Asteroseismic masses of four evolved planet-hosting stars using SONG and TESS: Resolving the retired A-star mass controversy

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  • Sai Prathyusha Malla, University of New South Wales
  • ,
  • Dennis Stello
  • Daniel Huber, University of Hawaii
  • ,
  • Benjamin T. Montet, University of New South Wales
  • ,
  • Timothy R. Bedding, University of Sydney
  • ,
  • Mads Fredslund Andersen
  • Frank Grundahl
  • Jens Jessen-Hansen
  • Daniel R. Hey, University of Sydney
  • ,
  • Pere L. Palle, Instituto Astrofisico de Canarias, University of La Laguna
  • ,
  • Licai Deng, CAS - National Astronomical Observatories
  • ,
  • Chunguang Zhang, Chinese Academy of Sciences
  • ,
  • Xiaodian Chen, CAS - National Astronomical Observatories
  • ,
  • James Lloyd, Cornell University
  • ,
  • Victoria Antoci, DTU –Space

The study of planet occurrence as a function of stellar mass is important for a better understanding of planet formation. Estimating stellar mass, especially in the red giant regime, is difficult. In particular, stellar masses of a sample of evolved planet-hosting stars based on spectroscopy and grid-based modelling have been put to question over the past decade with claims they were overestimated. Although efforts have been made in the past to reconcile this dispute using asteroseismology, results were inconclusive. In an attempt to resolve this controversy, we study four more evolved planet-hosting stars in this paper using asteroseismology, and we revisit previous results to make an informed study of the whole ensemble in a self-consistent way. For the four new stars, we measure their masses by locating their characteristic oscillation frequency, vmax, from their radial velocity time series observed by SONG. For two stars, we are also able to measure the large frequency separation, A v, helped by extended SONG single-site and dual-site observations and new Transiting Exoplanet Survey Satellite observations. We establish the robustness of the vmax-only-based results by determining the stellar mass from Av, and from both Av and vmax. We then compare the seismic masses of the full ensemble of 16 stars with the spectroscopic masses from three different literature sources. We find an offset between the seismic and spectroscopic mass scales that is mass dependent, suggesting that the previously claimed overestimation of spectroscopic masses only affects stars more massive than about 1.6 M.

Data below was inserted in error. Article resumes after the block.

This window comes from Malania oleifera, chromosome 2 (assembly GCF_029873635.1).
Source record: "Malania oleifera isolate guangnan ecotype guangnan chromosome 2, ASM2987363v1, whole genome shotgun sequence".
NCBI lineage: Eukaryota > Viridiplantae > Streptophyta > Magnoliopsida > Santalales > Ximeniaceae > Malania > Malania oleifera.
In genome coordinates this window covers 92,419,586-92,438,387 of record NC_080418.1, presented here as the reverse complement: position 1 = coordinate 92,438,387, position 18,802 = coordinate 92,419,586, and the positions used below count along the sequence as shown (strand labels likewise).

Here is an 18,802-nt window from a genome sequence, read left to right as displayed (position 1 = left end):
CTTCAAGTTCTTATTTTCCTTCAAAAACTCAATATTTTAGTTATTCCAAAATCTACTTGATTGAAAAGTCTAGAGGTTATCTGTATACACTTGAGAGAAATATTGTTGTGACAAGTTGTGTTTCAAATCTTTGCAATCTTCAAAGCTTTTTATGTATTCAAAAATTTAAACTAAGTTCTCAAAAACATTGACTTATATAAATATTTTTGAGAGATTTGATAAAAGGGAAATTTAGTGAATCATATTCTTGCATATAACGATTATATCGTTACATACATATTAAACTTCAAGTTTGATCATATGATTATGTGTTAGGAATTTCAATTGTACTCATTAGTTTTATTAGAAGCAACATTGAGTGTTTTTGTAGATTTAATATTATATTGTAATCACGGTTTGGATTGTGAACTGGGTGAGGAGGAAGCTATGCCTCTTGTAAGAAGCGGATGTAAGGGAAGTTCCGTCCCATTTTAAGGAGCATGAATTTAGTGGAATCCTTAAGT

Original languageEnglish
JournalMonthly Notices of the Royal Astronomical Society
Pages (from-to)5423-5435
Number of pages13
Publication statusPublished - Aug 2020

    Research areas

  • Stars: evolution, Stars: fundamental parameters, Stars: oscillations, Techniques: radial velocities

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ID: 201059964